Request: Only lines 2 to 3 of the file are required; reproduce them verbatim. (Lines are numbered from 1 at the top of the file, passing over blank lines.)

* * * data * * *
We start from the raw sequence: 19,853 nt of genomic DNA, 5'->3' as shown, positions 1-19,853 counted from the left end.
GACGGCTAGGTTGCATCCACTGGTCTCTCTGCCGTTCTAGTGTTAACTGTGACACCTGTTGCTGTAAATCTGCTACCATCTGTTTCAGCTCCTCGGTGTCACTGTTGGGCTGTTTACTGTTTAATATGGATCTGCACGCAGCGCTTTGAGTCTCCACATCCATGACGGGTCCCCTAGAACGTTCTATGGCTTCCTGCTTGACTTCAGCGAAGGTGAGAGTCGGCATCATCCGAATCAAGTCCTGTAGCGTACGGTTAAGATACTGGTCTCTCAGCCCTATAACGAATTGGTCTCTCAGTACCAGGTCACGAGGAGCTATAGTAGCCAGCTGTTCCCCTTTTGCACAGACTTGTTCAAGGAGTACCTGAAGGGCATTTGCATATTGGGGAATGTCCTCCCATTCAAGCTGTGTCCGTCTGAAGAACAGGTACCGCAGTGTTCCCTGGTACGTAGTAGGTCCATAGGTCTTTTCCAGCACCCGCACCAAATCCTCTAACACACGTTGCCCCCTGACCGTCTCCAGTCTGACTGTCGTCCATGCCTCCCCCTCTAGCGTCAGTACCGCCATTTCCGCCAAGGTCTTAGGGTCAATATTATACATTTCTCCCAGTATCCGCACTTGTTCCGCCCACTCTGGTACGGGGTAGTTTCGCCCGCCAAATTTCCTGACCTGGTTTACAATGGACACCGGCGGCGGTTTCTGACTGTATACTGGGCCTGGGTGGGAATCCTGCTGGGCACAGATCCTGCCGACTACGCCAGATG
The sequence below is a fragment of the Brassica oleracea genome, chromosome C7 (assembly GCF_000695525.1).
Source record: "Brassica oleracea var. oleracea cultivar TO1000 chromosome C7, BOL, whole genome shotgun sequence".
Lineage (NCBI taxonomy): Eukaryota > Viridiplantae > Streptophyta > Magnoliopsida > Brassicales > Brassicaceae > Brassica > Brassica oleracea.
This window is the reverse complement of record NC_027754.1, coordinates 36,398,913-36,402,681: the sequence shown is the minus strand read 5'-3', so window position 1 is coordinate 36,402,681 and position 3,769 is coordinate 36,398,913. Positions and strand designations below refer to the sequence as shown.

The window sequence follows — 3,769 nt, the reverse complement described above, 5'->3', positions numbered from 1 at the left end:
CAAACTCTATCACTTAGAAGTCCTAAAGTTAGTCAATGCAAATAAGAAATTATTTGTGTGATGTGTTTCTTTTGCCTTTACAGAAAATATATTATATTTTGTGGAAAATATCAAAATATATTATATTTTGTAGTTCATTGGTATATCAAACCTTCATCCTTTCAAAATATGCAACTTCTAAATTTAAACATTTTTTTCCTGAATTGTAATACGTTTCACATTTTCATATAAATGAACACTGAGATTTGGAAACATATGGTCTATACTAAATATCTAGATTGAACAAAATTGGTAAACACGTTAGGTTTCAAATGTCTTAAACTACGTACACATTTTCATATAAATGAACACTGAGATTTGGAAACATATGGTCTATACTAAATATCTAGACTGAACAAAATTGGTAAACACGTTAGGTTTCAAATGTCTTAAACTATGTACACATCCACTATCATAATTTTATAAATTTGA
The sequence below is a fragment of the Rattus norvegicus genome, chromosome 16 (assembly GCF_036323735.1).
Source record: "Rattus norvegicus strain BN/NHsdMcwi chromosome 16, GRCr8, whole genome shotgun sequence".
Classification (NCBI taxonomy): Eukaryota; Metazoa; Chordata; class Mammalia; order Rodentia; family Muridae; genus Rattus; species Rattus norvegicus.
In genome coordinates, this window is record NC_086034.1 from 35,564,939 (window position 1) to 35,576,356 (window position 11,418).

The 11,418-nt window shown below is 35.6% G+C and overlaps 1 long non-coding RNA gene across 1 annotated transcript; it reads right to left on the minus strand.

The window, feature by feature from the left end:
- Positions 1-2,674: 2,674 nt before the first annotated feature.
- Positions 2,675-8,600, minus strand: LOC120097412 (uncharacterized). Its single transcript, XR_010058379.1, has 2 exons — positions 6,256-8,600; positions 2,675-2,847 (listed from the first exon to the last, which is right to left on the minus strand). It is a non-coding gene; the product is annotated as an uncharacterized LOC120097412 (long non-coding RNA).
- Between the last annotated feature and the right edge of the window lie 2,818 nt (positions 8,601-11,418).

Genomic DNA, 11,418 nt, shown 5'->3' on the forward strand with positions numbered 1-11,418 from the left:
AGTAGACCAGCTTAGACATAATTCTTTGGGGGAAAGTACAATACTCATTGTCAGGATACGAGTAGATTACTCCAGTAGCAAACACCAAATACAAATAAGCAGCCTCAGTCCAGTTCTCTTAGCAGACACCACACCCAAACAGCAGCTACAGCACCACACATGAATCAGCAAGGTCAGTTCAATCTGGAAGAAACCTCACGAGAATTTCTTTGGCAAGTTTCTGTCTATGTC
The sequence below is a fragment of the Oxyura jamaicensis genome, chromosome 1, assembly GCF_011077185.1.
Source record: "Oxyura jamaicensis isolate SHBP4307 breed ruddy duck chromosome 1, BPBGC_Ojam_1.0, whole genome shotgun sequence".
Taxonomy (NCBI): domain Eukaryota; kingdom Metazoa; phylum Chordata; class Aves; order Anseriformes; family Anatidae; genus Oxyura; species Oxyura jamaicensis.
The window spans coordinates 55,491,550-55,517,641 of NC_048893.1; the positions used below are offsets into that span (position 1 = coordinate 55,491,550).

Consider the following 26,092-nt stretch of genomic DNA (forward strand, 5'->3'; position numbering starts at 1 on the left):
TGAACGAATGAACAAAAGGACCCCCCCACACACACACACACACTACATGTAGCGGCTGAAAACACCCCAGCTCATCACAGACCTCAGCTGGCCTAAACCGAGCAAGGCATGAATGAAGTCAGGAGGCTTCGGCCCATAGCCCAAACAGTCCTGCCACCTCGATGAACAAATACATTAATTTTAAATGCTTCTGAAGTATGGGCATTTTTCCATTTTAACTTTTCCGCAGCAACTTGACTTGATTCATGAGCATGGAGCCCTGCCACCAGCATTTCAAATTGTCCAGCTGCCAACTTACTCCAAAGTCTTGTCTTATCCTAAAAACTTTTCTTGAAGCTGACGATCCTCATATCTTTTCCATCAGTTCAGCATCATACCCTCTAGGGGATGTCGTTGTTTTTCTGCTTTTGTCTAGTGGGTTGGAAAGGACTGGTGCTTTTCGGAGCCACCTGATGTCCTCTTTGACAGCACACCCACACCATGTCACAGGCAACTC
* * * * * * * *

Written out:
GACGGCTAGGTTGCATCCACTGGTCTCTCTGCCGTTCTAGTGTTAACTGTGACACCTGTTGCTGTAAATCTGCTACCATCTGTTTCAGCTCCTCGGTGTCACTGTTGGGCTGTTTACTGTTTAATATGGATCTGCACGCAGCGCTTTGAGTCTCCACATCCATGACGGGTCCCCTAGAACGTTCTATGGCTTCCTGCTTGACTTCAGCGAAGGTGAGAGTCGGCATCATCCGAATCAAGTCCTGTAGCGTACGGTTAAGATACTGGTCTCTCAGCCCTATAACGAATTGGTCTCTCAGTACCAGGTCACGAGGAGCTATAGTAGCCAGCTGTTCCCCTTTTGCACAGACTTGTTCAAGGAGTACCTGAAGGGCATTTGCATATTGGGGAATGTCCTCCCATTCAAGCTGTGTCCGTCTGAAGAACAGGTACCGCAGTGTTCCCTGGTACGTAGTAGGTCCATAGGTCTTTTCCAGCACCCGCACCAAATCCTCTAACACACGTTGCCCCCTGACCGTCTCCAGTCTGACTGTCGTCCATGCCTCCCCCTCTAGCGTCAGTACCGCCATTTCCGCCAAGGTCTTAGGGTCAATATTATACATTTCTCCCAGTATCCGCACTTGTTCCGCCCACTCTGGTACGGGGTAGTTTCGCCCGCCAAATTTCCTGACCTGGTTTACAATGGACACCGGCGGCGGTTTCTGACTGTATACTGGGCCTGGGTGGGAATCCTGCTGGGCACAGATCCTGCCGACTACGCCAGATG
The sequence below is a fragment of the Brassica oleracea genome, chromosome C7 (assembly GCF_000695525.1).